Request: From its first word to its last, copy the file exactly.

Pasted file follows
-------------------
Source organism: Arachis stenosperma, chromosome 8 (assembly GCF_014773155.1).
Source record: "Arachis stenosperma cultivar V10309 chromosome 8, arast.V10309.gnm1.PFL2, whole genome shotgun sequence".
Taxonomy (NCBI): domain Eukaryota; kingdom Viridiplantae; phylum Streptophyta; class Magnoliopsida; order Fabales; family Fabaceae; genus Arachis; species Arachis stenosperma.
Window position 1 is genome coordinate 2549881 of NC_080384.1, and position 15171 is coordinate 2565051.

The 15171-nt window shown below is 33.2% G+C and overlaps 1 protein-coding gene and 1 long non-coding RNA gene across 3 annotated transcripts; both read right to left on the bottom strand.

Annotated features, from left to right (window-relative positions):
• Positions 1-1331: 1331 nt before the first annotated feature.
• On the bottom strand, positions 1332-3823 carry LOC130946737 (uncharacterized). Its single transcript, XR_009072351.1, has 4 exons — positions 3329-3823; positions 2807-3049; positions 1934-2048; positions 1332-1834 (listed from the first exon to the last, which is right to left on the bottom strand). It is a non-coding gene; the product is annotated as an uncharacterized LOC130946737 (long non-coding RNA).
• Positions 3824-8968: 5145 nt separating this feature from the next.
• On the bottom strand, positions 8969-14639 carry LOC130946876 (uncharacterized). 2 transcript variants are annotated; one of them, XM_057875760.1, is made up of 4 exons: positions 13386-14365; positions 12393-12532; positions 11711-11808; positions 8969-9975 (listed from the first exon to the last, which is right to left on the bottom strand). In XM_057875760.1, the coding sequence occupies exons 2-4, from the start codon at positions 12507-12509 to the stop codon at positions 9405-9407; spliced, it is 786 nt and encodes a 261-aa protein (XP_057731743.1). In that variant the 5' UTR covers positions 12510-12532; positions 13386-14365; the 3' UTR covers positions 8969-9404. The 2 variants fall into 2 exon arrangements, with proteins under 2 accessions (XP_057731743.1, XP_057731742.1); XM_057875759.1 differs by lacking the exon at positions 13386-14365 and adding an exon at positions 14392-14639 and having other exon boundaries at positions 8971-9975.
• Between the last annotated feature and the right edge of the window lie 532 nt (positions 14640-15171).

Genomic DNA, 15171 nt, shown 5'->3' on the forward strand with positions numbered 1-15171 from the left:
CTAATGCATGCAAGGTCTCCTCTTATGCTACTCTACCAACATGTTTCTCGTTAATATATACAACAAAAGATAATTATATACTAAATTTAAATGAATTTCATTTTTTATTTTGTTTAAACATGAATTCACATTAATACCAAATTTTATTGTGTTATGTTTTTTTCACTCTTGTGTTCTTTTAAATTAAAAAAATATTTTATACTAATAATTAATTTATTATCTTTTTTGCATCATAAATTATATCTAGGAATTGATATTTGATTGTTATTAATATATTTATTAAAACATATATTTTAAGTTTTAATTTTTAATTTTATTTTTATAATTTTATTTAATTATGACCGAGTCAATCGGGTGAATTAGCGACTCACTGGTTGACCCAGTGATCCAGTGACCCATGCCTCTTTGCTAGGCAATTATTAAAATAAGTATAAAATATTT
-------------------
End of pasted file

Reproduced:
Source organism: Arachis stenosperma, chromosome 8 (assembly GCF_014773155.1).
Source record: "Arachis stenosperma cultivar V10309 chromosome 8, arast.V10309.gnm1.PFL2, whole genome shotgun sequence".
Taxonomy (NCBI): domain Eukaryota; kingdom Viridiplantae; phylum Streptophyta; class Magnoliopsida; order Fabales; family Fabaceae; genus Arachis; species Arachis stenosperma.
Window position 1 is genome coordinate 2549881 of NC_080384.1, and position 15171 is coordinate 2565051.

The 15171-nt window shown below is 33.2% G+C and overlaps 1 protein-coding gene and 1 long non-coding RNA gene across 3 annotated transcripts; both read right to left on the bottom strand.

Annotated features, from left to right (window-relative positions):
• Positions 1-1331: 1331 nt before the first annotated feature.
• On the bottom strand, positions 1332-3823 carry LOC130946737 (uncharacterized). Its single transcript, XR_009072351.1, has 4 exons — positions 3329-3823; positions 2807-3049; positions 1934-2048; positions 1332-1834 (listed from the first exon to the last, which is right to left on the bottom strand). It is a non-coding gene; the product is annotated as an uncharacterized LOC130946737 (long non-coding RNA).
• Positions 3824-8968: 5145 nt separating this feature from the next.
• On the bottom strand, positions 8969-14639 carry LOC130946876 (uncharacterized). 2 transcript variants are annotated; one of them, XM_057875760.1, is made up of 4 exons: positions 13386-14365; positions 12393-12532; positions 11711-11808; positions 8969-9975 (listed from the first exon to the last, which is right to left on the bottom strand). In XM_057875760.1, the coding sequence occupies exons 2-4, from the start codon at positions 12507-12509 to the stop codon at positions 9405-9407; spliced, it is 786 nt and encodes a 261-aa protein (XP_057731743.1). In that variant the 5' UTR covers positions 12510-12532; positions 13386-14365; the 3' UTR covers positions 8969-9404. The 2 variants fall into 2 exon arrangements, with proteins under 2 accessions (XP_057731743.1, XP_057731742.1); XM_057875759.1 differs by lacking the exon at positions 13386-14365 and adding an exon at positions 14392-14639 and having other exon boundaries at positions 8971-9975.
• Between the last annotated feature and the right edge of the window lie 532 nt (positions 14640-15171).

Genomic DNA, 15171 nt, shown 5'->3' on the forward strand with positions numbered 1-15171 from the left:
CTAATGCATGCAAGGTCTCCTCTTATGCTACTCTACCAACATGTTTCTCGTTAATATATACAACAAAAGATAATTATATACTAAATTTAAATGAATTTCATTTTTTATTTTGTTTAAACATGAATTCACATTAATACCAAATTTTATTGTGTTATGTTTTTTTCACTCTTGTGTTCTTTTAAATTAAAAAAATATTTTATACTAATAATTAATTTATTATCTTTTTTGCATCATAAATTATATCTAGGAATTGATATTTGATTGTTATTAATATATTTATTAAAACATATATTTTAAGTTTTAATTTTTAATTTTATTTTTATAATTTTATTTAATTATGACCGAGTCAATCGGGTGAATTAGCGACTCACTGGTTGACCCAGTGATCCAGTGACCCATGCCTCTTTGCTAGGCAATTATTAAAATAAGTATAAAATATTT